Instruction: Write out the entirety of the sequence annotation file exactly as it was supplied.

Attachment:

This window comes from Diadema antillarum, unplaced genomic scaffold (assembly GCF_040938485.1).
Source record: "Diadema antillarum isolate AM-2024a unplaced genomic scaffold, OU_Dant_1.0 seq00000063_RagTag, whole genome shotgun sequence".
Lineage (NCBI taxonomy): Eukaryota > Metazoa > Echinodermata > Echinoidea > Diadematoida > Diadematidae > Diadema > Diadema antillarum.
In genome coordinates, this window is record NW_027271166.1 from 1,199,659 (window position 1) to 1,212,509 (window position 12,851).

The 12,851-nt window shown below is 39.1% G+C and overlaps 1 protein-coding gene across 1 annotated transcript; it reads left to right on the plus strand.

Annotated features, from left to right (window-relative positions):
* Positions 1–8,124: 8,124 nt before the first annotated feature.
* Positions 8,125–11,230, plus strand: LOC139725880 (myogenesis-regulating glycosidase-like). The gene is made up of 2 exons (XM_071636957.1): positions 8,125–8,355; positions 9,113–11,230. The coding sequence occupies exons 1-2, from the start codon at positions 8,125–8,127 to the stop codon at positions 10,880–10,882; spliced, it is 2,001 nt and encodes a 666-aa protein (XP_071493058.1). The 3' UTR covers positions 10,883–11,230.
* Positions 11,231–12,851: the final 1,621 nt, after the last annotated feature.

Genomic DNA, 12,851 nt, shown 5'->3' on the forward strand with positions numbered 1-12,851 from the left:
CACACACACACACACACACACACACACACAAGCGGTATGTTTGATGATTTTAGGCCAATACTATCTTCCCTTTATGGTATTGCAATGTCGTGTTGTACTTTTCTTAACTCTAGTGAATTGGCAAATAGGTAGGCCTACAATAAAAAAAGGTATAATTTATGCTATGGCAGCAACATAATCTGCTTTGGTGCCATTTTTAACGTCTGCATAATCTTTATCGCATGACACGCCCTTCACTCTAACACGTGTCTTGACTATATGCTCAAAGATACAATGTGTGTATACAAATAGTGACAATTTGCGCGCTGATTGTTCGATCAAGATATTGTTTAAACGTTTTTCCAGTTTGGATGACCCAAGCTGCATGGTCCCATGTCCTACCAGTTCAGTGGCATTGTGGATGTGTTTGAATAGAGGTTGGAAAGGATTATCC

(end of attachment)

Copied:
This window comes from Diadema antillarum, unplaced genomic scaffold (assembly GCF_040938485.1).
Source record: "Diadema antillarum isolate AM-2024a unplaced genomic scaffold, OU_Dant_1.0 seq00000063_RagTag, whole genome shotgun sequence".
Lineage (NCBI taxonomy): Eukaryota > Metazoa > Echinodermata > Echinoidea > Diadematoida > Diadematidae > Diadema > Diadema antillarum.
In genome coordinates, this window is record NW_027271166.1 from 1,199,659 (window position 1) to 1,212,509 (window position 12,851).

The 12,851-nt window shown below is 39.1% G+C and overlaps 1 protein-coding gene across 1 annotated transcript; it reads left to right on the plus strand.

Annotated features, from left to right (window-relative positions):
* Positions 1–8,124: 8,124 nt before the first annotated feature.
* Positions 8,125–11,230, plus strand: LOC139725880 (myogenesis-regulating glycosidase-like). The gene is made up of 2 exons (XM_071636957.1): positions 8,125–8,355; positions 9,113–11,230. The coding sequence occupies exons 1-2, from the start codon at positions 8,125–8,127 to the stop codon at positions 10,880–10,882; spliced, it is 2,001 nt and encodes a 666-aa protein (XP_071493058.1). The 3' UTR covers positions 10,883–11,230.
* Positions 11,231–12,851: the final 1,621 nt, after the last annotated feature.

Genomic DNA, 12,851 nt, shown 5'->3' on the forward strand with positions numbered 1-12,851 from the left:
CACACACACACACACACACACACACACACAAGCGGTATGTTTGATGATTTTAGGCCAATACTATCTTCCCTTTATGGTATTGCAATGTCGTGTTGTACTTTTCTTAACTCTAGTGAATTGGCAAATAGGTAGGCCTACAATAAAAAAAGGTATAATTTATGCTATGGCAGCAACATAATCTGCTTTGGTGCCATTTTTAACGTCTGCATAATCTTTATCGCATGACACGCCCTTCACTCTAACACGTGTCTTGACTATATGCTCAAAGATACAATGTGTGTATACAAATAGTGACAATTTGCGCGCTGATTGTTCGATCAAGATATTGTTTAAACGTTTTTCCAGTTTGGATGACCCAAGCTGCATGGTCCCATGTCCTACCAGTTCAGTGGCATTGTGGATGTGTTTGAATAGAGGTTGGAAAGGATTATCC